OK this may ramble a bit, so I should get yourself a cup of coffee. And maybe a biscuit, or cake - yes, cake is always good.
See?! And I haven't started yet!
Alright: You know how every day I try and find something Witchy or Pagan or magical or interestingly alternative to put up on our Facebook page? Well I hope you do because most of the folk who read this will have come via the Facebook page.
Oh heck, this is so hard!
Right, well today is the anniversary of Issobel Gowdie's first confession of Witchcraft at Aulderne in Scotland 1662 'without torture', a happening so rare that it was noted in the records.
And her confessions (four in all) are so detailed that they are compelling reading even after all this time. Not to mention the fact that she gives details of spells and magical workings which are either unique, or recorded for the first time. So little written about Witches historically, is in their own words, but the 'confessions' is purely the words of Issobell Gowdie, none of the questions posed to her are given, we can only surmise those from the answers of Issobell which are recorded.
The transcripts of her four confessions can be found in the appendix to a rather dry three volume set of books recording Scottish legal cases from the 17th century (Ancient Criminal Trials of Scotland by Robert Pitcairne). They are stuck in the appendix because they are outside the remit of the main work, but they obviously fascinated the author and he felt they were so bizarre and intriguing that they had to be recorded.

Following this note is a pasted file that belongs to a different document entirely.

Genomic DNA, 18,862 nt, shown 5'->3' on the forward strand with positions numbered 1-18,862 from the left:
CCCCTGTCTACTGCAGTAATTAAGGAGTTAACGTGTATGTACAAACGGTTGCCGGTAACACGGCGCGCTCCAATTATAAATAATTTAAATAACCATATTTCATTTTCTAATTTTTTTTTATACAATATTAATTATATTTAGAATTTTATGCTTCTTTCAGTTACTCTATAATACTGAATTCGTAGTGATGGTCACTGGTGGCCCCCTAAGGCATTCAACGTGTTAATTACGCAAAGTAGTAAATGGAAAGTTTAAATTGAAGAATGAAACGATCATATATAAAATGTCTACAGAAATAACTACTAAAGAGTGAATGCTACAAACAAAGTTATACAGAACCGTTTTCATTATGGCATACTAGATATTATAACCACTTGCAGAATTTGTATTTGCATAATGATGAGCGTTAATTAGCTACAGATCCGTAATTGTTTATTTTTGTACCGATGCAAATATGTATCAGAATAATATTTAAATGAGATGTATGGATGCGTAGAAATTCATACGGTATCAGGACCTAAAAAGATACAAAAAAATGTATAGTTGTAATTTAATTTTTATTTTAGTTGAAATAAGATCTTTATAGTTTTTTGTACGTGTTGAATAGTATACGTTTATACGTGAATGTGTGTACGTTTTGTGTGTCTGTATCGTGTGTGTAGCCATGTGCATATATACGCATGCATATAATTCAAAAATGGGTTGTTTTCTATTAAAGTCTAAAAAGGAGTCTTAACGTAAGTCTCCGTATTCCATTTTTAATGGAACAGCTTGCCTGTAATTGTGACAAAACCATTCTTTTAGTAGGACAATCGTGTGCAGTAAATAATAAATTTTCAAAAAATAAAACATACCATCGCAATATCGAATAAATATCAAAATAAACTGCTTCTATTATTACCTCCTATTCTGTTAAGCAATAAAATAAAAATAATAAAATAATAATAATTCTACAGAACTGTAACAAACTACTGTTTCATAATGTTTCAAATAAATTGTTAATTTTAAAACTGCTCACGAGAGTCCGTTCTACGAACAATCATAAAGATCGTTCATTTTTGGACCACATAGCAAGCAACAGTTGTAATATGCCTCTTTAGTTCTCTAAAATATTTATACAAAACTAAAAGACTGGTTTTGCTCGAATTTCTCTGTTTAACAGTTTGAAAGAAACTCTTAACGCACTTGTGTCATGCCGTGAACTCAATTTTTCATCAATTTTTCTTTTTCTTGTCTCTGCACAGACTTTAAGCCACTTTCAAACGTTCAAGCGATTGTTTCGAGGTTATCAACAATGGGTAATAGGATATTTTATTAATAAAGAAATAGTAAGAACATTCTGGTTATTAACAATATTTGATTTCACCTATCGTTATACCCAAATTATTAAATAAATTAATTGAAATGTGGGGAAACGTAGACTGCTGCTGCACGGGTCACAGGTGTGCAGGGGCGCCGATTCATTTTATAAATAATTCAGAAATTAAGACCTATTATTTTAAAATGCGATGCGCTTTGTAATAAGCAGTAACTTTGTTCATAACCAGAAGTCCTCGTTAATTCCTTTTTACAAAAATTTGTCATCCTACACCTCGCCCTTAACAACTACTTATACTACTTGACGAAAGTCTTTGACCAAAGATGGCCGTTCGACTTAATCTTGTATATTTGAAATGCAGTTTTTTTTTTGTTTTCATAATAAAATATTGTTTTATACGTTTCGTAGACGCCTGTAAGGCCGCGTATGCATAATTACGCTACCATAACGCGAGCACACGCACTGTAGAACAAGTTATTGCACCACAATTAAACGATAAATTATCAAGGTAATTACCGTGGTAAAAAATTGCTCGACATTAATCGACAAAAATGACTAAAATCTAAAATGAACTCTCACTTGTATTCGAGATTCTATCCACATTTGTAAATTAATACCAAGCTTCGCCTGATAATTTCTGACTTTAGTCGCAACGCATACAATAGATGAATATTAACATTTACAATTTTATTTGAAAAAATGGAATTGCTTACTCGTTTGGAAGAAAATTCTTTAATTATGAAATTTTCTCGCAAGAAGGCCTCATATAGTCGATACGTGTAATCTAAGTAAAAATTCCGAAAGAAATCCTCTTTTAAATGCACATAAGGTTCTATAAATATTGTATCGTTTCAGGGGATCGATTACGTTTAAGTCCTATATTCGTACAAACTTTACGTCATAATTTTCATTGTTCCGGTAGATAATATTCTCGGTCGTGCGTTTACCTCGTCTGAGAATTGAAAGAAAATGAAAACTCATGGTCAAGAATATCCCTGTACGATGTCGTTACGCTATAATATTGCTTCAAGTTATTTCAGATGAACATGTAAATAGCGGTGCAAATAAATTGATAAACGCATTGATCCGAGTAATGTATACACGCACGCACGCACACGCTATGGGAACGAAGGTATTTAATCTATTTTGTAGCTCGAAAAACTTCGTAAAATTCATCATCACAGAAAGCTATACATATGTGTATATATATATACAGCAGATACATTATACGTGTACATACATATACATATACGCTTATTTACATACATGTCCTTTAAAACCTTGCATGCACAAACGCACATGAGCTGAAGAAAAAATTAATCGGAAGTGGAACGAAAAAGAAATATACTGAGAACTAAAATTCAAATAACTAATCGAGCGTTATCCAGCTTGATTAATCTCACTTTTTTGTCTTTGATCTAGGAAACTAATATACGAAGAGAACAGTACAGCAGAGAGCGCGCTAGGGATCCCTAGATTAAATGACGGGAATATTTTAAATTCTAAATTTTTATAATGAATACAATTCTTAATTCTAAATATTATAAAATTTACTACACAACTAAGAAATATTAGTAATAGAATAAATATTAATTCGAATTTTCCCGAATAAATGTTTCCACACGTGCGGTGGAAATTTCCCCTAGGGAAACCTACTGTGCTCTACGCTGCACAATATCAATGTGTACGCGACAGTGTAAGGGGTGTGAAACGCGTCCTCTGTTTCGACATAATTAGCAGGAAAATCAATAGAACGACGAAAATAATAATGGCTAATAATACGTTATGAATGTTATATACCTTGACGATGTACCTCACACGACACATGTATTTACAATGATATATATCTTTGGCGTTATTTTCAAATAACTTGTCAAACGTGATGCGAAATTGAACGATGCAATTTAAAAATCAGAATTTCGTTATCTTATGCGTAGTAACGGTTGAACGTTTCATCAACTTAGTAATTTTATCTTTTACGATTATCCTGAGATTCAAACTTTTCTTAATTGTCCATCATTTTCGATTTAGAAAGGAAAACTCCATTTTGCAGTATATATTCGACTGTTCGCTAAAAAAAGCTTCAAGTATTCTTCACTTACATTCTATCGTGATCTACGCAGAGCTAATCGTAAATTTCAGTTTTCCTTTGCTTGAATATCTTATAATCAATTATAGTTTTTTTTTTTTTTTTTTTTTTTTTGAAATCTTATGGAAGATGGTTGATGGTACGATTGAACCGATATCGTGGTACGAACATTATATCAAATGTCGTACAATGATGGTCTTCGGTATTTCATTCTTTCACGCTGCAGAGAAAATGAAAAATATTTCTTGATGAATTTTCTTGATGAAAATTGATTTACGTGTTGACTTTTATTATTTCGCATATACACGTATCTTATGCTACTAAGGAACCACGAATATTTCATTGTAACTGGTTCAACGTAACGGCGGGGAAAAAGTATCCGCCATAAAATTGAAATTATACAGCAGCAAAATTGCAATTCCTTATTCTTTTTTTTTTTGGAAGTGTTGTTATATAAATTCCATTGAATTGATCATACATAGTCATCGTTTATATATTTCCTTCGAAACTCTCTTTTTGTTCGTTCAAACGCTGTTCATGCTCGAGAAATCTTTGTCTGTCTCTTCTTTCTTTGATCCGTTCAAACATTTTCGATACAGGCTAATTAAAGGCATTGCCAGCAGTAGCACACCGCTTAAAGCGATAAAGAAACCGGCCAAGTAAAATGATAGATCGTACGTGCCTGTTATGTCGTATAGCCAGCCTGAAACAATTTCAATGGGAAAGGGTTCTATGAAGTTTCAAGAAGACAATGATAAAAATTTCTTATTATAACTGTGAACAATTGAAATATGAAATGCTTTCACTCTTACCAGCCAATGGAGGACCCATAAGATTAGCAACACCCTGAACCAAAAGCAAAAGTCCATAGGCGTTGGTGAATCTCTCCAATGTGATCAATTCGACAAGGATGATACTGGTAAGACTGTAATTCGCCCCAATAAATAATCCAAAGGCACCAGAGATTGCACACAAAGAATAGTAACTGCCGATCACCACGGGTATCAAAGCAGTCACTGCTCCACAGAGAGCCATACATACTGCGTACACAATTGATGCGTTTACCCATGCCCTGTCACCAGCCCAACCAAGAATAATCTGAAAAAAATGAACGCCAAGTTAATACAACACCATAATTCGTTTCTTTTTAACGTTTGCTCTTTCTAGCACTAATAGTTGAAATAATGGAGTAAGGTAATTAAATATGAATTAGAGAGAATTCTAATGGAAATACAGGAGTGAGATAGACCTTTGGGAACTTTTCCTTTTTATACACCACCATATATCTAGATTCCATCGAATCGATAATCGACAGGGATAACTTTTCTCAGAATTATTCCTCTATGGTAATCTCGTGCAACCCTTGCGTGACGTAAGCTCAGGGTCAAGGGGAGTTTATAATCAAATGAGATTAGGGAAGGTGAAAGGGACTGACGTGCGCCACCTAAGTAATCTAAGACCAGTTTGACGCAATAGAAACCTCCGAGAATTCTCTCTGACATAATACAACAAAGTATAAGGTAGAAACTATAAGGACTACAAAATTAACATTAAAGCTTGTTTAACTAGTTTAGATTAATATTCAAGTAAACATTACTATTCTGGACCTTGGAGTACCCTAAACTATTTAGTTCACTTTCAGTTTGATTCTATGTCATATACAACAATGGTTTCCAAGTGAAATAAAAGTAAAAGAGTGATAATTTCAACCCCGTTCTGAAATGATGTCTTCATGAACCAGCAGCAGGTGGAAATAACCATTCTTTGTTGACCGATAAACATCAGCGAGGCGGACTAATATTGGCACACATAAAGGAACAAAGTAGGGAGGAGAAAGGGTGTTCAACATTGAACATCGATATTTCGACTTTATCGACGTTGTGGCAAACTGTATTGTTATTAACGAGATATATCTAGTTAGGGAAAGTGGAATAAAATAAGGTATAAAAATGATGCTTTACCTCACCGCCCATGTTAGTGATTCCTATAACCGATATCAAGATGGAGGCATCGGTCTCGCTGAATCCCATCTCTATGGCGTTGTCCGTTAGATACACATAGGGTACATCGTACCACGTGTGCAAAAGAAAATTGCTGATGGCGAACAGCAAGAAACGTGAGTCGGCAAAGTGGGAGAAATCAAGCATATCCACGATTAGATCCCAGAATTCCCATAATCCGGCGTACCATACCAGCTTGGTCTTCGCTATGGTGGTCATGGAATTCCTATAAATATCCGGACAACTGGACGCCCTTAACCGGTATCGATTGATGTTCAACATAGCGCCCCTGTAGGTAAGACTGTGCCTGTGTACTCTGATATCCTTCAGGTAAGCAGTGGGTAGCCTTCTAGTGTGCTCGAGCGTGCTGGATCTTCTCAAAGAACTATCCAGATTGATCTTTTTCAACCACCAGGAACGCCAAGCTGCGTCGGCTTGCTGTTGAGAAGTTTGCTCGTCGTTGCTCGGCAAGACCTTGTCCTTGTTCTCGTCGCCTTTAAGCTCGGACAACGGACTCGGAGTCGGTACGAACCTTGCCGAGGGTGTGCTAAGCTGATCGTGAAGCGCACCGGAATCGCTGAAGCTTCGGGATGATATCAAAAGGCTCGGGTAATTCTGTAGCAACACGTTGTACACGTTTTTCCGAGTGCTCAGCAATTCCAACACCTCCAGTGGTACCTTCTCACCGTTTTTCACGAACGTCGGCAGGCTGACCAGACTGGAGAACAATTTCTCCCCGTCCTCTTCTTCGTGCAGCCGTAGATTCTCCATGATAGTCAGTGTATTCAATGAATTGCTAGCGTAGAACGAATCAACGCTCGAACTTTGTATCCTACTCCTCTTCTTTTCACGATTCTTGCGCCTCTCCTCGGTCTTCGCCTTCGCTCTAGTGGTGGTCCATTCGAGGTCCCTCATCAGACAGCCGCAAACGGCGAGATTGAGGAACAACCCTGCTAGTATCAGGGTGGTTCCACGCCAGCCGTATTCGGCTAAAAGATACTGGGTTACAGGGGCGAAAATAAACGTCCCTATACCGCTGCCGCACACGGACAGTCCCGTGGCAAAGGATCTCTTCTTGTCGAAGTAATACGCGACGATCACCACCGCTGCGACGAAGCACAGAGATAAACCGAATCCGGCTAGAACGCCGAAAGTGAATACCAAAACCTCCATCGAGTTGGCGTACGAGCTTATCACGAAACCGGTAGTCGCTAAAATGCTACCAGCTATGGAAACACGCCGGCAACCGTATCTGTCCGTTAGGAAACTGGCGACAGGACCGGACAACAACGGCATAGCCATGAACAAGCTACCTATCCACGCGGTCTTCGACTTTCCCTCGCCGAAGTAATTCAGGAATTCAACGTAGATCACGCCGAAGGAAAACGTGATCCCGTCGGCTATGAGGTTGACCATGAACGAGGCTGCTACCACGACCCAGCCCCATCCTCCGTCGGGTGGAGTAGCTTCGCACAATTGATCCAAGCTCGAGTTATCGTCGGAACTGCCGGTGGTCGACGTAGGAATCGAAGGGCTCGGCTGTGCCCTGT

Also the author of those volumes was being sponsored in his work by another well-known author, Sir Walter Scott, and Pitcairne knew that Scott collected examples of folk lore and Witch magic (which Scott eventually published in his own book Letters on Demonology and Witchcraft where he makes reference to Isobel Gowdie).
Last year I came across those three volumes with their incredible appendix and decided that perhaps it was time to give modern Witches the chance to read the words and learn some of the spells of a historical and almost legendary Witch. So I put them together in a book, made the language and spelling more accessible, added extensive notes and extra chapters expanding on the practise of magic and Witchcraft as revealed through the confessions, and in modern Witch practise.
So here is my dilemma: I have written this book about Issobell Gowdie which relates directly to the post I have put on Facebook. So this is the ideal place to get some publicity for my book - so do I do it?
Aaaaaargh! No, I didn't, because I find it soooo difficult to do the self-publicity thing. I come from a generation who were told 'It is wrong to boast.' and publicising my own stuff feels like that.
So instead of a simple line at the bottom of the post telling you 'Issobell Gowdie - Confessions of a Witch' by C P Sempers is £5.95 and available from Raven, you have to read all this